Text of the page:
Over the years, I have written about several of Andrew Chase's amazing metal artworks, and last week he contacted me about a new piece he had been working on. Like all the others, it's absolutely amazing.
It's a mechanic gorilla.
The gorilla was originally intended to be a quick rough draft for a much larger life size static sculpture. I didn't really understand how gorillas were put together and the client and I were unsure what the best pose for the final piece would be. So I decided to kill two birds with one stone and make a rough, fully articulated 2/3 scale model to work out the anatomical puzzles and to really nail down the correct pose. In the long run I reasoned, whatever time I spend on the model will be more than made back on the final piece, so a rough draft will actually save me time. And with that thought foremost in my mind, I happily began to build.
Well, as you can see, one thing lead to another and his 'rough draft' took on life of its own.
Around week four, I realized to my horror that I had done it again. Somehow, I had lost sight of the larger goal and instead of making a rough and ready design aid, I had spent the last month and a half fiddling with it as if it were the final piece, remaking the head twice, obsessively redesigning the knuckle joints and making multiple versions of the legs and arms because at certain angles they just didn't look quite right. To make matters worse, I was no where near close to finishing. The head and arms looked pretty good but I still hadn't figured out the hind legs, the chest was skeletal and his torso was disturbingly anorexic. I suppose at this point I could have announced it good enough and started on the final piece but I hate leaving projects unfinished and surely, if I really focused up, I could have this sucker whipped in to shape in two weeks, two and a half at the most.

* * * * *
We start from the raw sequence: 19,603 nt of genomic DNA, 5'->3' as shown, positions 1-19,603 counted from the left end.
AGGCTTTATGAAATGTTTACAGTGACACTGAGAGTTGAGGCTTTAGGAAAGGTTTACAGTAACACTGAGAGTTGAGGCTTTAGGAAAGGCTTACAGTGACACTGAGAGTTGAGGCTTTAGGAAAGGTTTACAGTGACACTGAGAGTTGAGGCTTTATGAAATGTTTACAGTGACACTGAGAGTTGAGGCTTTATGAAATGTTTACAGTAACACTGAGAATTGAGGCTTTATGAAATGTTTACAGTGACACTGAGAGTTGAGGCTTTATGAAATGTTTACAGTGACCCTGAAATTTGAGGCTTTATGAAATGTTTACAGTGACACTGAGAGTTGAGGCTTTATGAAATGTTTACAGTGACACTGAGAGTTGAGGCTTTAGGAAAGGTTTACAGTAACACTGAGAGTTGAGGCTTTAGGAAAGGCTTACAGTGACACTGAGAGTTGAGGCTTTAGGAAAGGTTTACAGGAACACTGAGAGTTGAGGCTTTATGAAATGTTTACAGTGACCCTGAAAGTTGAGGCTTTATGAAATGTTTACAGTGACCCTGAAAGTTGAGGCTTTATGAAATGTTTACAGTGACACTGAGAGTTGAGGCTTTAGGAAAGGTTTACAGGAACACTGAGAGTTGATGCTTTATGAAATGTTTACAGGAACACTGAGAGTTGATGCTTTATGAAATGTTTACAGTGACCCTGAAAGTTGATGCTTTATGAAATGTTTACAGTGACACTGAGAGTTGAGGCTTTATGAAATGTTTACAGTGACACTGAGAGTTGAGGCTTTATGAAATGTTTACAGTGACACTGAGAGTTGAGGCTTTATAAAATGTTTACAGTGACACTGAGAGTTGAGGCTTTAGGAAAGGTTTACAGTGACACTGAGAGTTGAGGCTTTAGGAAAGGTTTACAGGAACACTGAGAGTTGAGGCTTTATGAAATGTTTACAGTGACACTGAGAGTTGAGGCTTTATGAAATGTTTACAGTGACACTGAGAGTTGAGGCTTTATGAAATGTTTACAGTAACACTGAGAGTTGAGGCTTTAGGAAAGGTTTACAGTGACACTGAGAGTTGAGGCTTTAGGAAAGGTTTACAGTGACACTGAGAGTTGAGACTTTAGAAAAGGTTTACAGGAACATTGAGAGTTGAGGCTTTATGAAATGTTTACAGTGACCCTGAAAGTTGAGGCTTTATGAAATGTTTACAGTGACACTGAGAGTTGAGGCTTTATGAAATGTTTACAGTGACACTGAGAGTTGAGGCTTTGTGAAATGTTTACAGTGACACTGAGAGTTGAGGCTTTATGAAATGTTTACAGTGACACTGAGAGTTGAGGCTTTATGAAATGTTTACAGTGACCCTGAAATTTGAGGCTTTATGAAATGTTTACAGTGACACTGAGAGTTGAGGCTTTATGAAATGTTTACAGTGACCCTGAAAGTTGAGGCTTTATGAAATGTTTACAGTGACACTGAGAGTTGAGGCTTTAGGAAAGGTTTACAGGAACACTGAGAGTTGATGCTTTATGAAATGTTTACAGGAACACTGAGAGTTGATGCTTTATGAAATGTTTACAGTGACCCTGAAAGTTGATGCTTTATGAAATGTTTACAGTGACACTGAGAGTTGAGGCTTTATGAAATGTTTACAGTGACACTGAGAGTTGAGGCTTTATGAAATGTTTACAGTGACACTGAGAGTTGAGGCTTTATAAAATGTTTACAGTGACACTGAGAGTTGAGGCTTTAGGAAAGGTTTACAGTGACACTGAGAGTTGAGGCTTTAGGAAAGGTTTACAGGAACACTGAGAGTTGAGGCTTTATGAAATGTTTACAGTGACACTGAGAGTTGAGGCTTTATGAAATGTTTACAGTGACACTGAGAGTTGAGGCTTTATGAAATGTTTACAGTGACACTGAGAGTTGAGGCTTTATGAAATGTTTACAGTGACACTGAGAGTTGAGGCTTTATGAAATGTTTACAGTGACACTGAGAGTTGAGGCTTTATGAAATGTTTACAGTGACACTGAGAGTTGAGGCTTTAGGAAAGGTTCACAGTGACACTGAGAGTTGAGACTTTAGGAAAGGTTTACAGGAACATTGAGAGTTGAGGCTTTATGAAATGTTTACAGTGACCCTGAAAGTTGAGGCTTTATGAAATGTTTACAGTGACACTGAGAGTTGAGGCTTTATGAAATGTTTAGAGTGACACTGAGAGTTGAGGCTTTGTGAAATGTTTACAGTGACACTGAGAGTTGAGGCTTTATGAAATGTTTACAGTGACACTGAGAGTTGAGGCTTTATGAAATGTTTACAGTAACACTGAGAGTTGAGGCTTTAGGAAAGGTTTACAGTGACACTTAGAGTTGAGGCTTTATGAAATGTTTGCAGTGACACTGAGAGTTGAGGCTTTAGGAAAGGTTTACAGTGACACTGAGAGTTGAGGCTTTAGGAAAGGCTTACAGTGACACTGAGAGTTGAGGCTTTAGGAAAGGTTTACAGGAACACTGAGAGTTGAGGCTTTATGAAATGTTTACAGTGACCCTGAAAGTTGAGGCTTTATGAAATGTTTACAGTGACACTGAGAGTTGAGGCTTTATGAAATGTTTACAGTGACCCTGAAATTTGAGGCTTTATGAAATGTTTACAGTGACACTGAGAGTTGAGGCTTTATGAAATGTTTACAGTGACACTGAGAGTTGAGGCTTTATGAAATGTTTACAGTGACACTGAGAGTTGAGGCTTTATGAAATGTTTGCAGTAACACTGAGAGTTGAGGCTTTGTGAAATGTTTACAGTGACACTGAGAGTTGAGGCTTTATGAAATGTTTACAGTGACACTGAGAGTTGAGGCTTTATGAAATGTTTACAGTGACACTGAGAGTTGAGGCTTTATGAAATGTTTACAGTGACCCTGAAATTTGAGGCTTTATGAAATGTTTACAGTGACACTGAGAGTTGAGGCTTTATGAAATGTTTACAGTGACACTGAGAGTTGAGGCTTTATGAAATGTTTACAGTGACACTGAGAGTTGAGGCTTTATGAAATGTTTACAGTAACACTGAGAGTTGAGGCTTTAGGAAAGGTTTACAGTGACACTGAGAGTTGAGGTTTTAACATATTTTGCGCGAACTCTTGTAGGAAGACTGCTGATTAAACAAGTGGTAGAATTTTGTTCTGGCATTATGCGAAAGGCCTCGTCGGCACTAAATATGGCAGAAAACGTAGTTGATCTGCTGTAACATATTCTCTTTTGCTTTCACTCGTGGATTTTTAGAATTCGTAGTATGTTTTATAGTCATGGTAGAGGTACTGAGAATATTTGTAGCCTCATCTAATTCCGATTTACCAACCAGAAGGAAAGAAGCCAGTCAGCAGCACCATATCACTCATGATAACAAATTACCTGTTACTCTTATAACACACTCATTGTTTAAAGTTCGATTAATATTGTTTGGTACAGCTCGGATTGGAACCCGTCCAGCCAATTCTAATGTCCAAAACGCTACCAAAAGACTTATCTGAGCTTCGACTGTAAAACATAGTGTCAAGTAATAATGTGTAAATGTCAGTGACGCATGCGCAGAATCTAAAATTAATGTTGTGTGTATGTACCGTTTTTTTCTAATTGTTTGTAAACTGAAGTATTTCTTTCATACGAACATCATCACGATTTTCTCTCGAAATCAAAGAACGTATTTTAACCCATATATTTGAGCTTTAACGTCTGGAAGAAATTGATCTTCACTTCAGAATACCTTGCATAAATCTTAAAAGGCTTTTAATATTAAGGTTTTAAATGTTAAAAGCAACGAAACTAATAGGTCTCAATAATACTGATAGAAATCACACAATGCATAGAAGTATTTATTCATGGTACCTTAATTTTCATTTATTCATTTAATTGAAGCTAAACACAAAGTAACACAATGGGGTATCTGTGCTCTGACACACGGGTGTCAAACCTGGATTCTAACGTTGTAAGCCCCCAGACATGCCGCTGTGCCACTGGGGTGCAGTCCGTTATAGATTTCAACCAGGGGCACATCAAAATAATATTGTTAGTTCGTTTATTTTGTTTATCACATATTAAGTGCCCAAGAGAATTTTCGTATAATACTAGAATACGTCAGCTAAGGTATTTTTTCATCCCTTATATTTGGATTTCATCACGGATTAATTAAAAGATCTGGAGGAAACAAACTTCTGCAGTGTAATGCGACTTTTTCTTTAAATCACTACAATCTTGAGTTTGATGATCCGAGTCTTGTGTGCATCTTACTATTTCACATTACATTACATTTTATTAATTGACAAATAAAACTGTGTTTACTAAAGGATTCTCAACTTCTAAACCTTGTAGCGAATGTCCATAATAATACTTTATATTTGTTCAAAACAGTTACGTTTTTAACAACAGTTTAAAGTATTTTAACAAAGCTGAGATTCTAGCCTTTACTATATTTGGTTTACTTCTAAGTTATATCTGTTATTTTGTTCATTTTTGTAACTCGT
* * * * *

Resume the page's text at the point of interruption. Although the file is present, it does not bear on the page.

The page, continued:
That's Andrew for you. His obsessiveness is what makes his work so amazing. And it's not small either. The gorilla weighs somewhere around 100 lbs. On all fours he is 30" long and 24" high at the shoulder, standing he is 46" tall. He's made from recycled transmission parts, conduit, black pipe, four trailer hitches, odd widgets he found at an industrial salvage yard, and a (hopefully) unused plumbers snake. The eyes are glass marbles, hand made by David Salazar at salazarglass.com.
It's mind blowing.
And here is a video that illustrate its awesome flexibility.
And as I said, this is not the first one Andrew has made. Take a look at these amazing artworks as well.
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